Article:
Skip to main content

Breakfast in Southeast Asia: What Does It Look Like?

Whenever she visits Southeast Asian countries for work or conferences, Lovelli always samples the local breakfast meals.

Lontong sayur: rice cakes in coconut and vegetable sauce served for breakfast with fried shallots and prawn crackers

Lontong sayur: rice cakes in coconut and vegetable sauce served for breakfast with fried shallots and prawn crackers

Southeast Asian Breakfast and Me

I'm not a foodie, but I enjoy learning about other cultures through their foods. Whenever I visit Southeast Asian countries for work and conferences, I always sample the local breakfast meals. Luckily, it's not so difficult to find affordable restaurants in these countries. In Indonesia, for example, people can easily order a typical breakfast from a Malaysian restaurant, stop at a Singaporean kaya toast stall on the way to the mall, or dine in at a Thai or Vietnamese restaurant for brunch.

Indonesia: All Rice, All Day

People in Indonesia can't live without their rice. They eat rice with every meal, including during breakfast. A large portion of the meal consists of rice, served with vegetables and meat proteins (or the popular plant proteins tempeh and tofu), along with poultry and/or fish.

These are a few popular breakfast dishes, ones that can be found in local restaurants and on the dining tables at home:

  • Nasi goreng, or Indonesian fried rice. A wok-fried rice dish with pieces of meat and vegetables served with eggs, chilli and usually prawn crackers. The rice is fried in vegetable cooking oil with the seasoning of soy sauce, chili, onions, and sometimes shrimp paste.
  • Lontong sayur, or rice cake served in light vegetable coconut curry. Rice is compressed into a solid cake and then sliced and served with the curry, along with extra meat proteins, chili, and crackers.
  • Nasi uduk, or mixed rice is steamed rice cooked in coconut milk served with tempeh, fried anchovies, chili and extra side dish selections of meat, animal innards, and fries.
A bak kut teh dish served in a restaurant in Kuala Lumpur, Malaysia

A bak kut teh dish served in a restaurant in Kuala Lumpur, Malaysia

Breakfast is a popular meal time in Malaysia, with restaurants and food stalls specializing in traditional breakfast foods all around. The food choices are diverse and influenced by Chinese, Indian and Indonesian cuisines. Popular breakfast dishes include:

  • Bak kut teh, or meat bone tea is pork rib dish cooked in broth. The meaty pork ribs are simmered in a broth of herbs and rich spices for hours before serving. Despite the name, this dish contains no tea.
  • Kaya toast is a type of popular breakfast toast served with soft-boiled eggs and iced milk tea. The jam used to make this toast is the native sweet coconut jam, served with butter on the bread.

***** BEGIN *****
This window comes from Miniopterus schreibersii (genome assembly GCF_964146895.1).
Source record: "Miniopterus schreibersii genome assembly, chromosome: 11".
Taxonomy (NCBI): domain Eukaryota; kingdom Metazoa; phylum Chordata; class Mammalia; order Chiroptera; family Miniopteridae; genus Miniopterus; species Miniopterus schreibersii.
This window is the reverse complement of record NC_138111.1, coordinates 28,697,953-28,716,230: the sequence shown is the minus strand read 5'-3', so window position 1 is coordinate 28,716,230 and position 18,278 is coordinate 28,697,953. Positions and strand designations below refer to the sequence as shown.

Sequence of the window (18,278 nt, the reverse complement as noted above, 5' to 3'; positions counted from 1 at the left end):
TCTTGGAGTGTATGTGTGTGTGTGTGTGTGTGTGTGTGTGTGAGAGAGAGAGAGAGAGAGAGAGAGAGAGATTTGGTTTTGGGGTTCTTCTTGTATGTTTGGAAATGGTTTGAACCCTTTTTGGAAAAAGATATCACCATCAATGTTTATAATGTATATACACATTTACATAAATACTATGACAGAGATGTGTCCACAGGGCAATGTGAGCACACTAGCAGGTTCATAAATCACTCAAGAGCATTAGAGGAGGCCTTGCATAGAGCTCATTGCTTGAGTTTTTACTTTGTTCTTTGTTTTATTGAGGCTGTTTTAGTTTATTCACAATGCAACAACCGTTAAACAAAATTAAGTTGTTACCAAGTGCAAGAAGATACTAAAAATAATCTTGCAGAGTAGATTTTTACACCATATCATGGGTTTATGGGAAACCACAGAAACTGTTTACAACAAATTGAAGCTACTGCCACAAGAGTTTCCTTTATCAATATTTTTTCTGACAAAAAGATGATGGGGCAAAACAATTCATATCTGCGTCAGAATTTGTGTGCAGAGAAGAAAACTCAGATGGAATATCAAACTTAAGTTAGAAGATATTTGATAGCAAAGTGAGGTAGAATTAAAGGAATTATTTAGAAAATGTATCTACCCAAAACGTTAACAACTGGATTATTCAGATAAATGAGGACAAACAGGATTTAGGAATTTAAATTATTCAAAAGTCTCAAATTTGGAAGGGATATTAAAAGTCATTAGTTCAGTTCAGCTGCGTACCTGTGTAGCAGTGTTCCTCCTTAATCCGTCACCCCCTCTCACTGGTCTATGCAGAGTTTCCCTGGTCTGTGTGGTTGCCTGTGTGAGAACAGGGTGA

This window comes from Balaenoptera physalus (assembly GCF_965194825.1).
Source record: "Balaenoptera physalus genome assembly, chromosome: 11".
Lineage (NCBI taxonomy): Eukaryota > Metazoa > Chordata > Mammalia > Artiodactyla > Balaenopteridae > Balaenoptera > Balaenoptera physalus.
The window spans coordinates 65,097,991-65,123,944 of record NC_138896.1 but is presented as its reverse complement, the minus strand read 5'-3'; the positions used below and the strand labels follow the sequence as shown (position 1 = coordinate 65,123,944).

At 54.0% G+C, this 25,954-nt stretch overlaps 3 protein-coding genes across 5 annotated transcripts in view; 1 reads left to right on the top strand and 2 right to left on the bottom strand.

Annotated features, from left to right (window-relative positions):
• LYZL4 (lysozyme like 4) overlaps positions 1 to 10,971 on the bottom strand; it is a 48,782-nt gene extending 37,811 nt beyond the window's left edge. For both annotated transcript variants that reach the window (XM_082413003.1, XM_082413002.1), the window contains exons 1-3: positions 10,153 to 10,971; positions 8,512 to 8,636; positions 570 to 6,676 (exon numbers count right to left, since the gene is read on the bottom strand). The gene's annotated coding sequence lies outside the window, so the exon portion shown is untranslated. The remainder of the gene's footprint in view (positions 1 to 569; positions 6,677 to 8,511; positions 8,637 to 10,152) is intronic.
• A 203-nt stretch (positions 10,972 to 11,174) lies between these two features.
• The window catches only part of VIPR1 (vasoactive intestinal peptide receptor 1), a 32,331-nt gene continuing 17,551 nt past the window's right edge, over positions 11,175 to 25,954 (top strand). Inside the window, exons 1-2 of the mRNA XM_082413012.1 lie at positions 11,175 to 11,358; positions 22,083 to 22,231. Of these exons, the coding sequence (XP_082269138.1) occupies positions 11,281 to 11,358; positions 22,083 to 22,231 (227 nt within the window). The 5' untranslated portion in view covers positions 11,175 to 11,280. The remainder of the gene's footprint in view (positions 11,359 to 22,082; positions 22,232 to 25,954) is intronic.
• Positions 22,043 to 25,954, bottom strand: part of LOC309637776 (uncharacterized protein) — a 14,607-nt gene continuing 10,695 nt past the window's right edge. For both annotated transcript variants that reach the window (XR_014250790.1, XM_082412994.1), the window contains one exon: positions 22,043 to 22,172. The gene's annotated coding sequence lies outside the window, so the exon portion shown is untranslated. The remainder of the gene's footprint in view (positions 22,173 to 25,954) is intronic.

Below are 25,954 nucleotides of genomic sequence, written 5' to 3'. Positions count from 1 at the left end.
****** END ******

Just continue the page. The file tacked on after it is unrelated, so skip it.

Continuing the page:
• Nasi lemak is a very popular rice dish that comes with many variations. The dish consists of rice cooked in coconut milk, served with anchovies, roasted peanuts, eggs, and chili sauce. Extra side dishes include all kinds of animal proteins, seafood curry, and vegetables.
Lor mee at a hawker center in Singapore

Lor mee at a hawker center in Singapore

Singapore: Tasty but Quick

If a meal is sold in the mornings, Singaporeans will have it for breakfast. The choices of breakfast meals are plenty:

  • Many common breakfast dishes found elsewhere in Southeast Asia: kaya toast, fried noodles, nasi lemak, and rice porridge.
  • Lor mee is a noodle dish inspired by the Chinese. The noodle is a thick flat yellow noodle served in a thick gravy made of cornstarch, spices, and eggs.
  • Chwee kueh. Soft steamed rice flour cakes served with salty radish pickle and spicy chili sauce. A breakfast companion to have with your morning meals.
Khanom or crispy pancakes with egg yolk and marshmallow fluff

Khanom or crispy pancakes with egg yolk and marshmallow fluff

Thailand: Snacks for Meals

It's safe to say that Thais generally eat the same types of meals they have for lunch and dinner during breakfast, and more. The Thai markets have a massive collection of snacks that many people in Thailand have enjoyed exclusively as part of their morning rituals. Here are a few of them:

  • Joke, a type of thick rice congee porridge.
  • Patongo or Thai donuts. The dough blobs are deep-fried (using chopsticks) into crunchy browns that are fluffy on the inside. Patongos can be dipped into a bowl of joke or enjoyed as snacks with coffee.
  • Khao neow sang kaya. Sticky rice topped with a slice of custard and then wrapped in banana leaf. The snacks are available in white or black sticky rice, cooked in coconut cream.
  • Khanom, or sweet snacks that can be found on the streets. They can be simple, deep-fried sweet bananas or more complicated sweet snacks.
Sticky rice served with a meal of steamed fish

Sticky rice served with a meal of steamed fish

Laos: Exotic Breakfast Dishes

The foods in Laos are generally spicy and the same meals can be enjoyed for breakfast, lunch, and dinner. Very popular breakfast dishes are:

  • Khao niew, or black sticky rice. This is a Laotian staple. The sweet delicacy is a popular breakfast side dish that can also be served for lunch and dinner.
  • Khao soy or khao soi noodle soup. A type of noodle soup made with wide-cut rice noodles. The broth is spicy, and to complete the dish, it is served with chopped porks, bean sprouts, chopped scallions, and cilantro.